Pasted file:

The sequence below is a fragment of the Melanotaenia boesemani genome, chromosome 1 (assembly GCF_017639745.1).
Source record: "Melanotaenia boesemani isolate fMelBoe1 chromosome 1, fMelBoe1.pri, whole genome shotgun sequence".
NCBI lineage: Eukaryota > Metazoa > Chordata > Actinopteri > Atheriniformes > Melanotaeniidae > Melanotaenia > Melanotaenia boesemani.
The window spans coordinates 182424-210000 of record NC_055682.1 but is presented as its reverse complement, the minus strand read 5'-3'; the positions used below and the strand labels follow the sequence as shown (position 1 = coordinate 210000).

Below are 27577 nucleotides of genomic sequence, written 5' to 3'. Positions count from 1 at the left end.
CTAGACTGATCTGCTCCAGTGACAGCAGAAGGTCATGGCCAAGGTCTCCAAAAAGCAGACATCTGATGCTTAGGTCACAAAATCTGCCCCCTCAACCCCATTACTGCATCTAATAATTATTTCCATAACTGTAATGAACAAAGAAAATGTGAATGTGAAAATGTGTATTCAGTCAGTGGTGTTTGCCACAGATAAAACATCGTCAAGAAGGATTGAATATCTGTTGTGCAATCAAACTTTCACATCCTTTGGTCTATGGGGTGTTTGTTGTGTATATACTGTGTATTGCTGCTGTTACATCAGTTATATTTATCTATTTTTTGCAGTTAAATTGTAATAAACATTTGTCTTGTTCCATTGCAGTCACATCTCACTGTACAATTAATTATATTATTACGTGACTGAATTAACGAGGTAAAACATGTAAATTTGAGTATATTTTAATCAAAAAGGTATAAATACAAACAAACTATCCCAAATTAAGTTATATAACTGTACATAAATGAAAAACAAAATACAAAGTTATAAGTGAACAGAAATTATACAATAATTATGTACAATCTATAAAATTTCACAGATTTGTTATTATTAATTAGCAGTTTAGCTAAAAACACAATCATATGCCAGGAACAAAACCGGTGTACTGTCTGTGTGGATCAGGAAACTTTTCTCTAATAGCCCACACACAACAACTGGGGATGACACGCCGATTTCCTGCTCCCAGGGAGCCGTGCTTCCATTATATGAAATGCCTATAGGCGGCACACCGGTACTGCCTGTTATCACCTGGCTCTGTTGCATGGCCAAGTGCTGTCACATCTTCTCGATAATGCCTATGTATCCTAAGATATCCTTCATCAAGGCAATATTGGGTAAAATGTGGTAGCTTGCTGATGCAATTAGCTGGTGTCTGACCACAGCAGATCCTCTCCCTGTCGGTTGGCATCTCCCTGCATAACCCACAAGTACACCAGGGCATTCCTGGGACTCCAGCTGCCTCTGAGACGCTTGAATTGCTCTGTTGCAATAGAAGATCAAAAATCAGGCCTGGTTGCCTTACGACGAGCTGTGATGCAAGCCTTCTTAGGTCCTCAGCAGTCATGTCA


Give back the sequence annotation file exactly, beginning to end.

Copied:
The sequence below is a fragment of the Melanotaenia boesemani genome, chromosome 1 (assembly GCF_017639745.1).
Source record: "Melanotaenia boesemani isolate fMelBoe1 chromosome 1, fMelBoe1.pri, whole genome shotgun sequence".
NCBI lineage: Eukaryota > Metazoa > Chordata > Actinopteri > Atheriniformes > Melanotaeniidae > Melanotaenia > Melanotaenia boesemani.
The window spans coordinates 182424-210000 of record NC_055682.1 but is presented as its reverse complement, the minus strand read 5'-3'; the positions used below and the strand labels follow the sequence as shown (position 1 = coordinate 210000).

Below are 27577 nucleotides of genomic sequence, written 5' to 3'. Positions count from 1 at the left end.
CTAGACTGATCTGCTCCAGTGACAGCAGAAGGTCATGGCCAAGGTCTCCAAAAAGCAGACATCTGATGCTTAGGTCACAAAATCTGCCCCCTCAACCCCATTACTGCATCTAATAATTATTTCCATAACTGTAATGAACAAAGAAAATGTGAATGTGAAAATGTGTATTCAGTCAGTGGTGTTTGCCACAGATAAAACATCGTCAAGAAGGATTGAATATCTGTTGTGCAATCAAACTTTCACATCCTTTGGTCTATGGGGTGTTTGTTGTGTATATACTGTGTATTGCTGCTGTTACATCAGTTATATTTATCTATTTTTTGCAGTTAAATTGTAATAAACATTTGTCTTGTTCCATTGCAGTCACATCTCACTGTACAATTAATTATATTATTACGTGACTGAATTAACGAGGTAAAACATGTAAATTTGAGTATATTTTAATCAAAAAGGTATAAATACAAACAAACTATCCCAAATTAAGTTATATAACTGTACATAAATGAAAAACAAAATACAAAGTTATAAGTGAACAGAAATTATACAATAATTATGTACAATCTATAAAATTTCACAGATTTGTTATTATTAATTAGCAGTTTAGCTAAAAACACAATCATATGCCAGGAACAAAACCGGTGTACTGTCTGTGTGGATCAGGAAACTTTTCTCTAATAGCCCACACACAACAACTGGGGATGACACGCCGATTTCCTGCTCCCAGGGAGCCGTGCTTCCATTATATGAAATGCCTATAGGCGGCACACCGGTACTGCCTGTTATCACCTGGCTCTGTTGCATGGCCAAGTGCTGTCACATCTTCTCGATAATGCCTATGTATCCTAAGATATCCTTCATCAAGGCAATATTGGGTAAAATGTGGTAGCTTGCTGATGCAATTAGCTGGTGTCTGACCACAGCAGATCCTCTCCCTGTCGGTTGGCATCTCCCTGCATAACCCACAAGTACACCAGGGCATTCCTGGGACTCCAGCTGCCTCTGAGACGCTTGAATTGCTCTGTTGCAATAGAAGATCAAAAATCAGGCCTGGTTGCCTTACGACGAGCTGTGATGCAAGCCTTCTTAGGTCCTCAGCAGTCATGTCA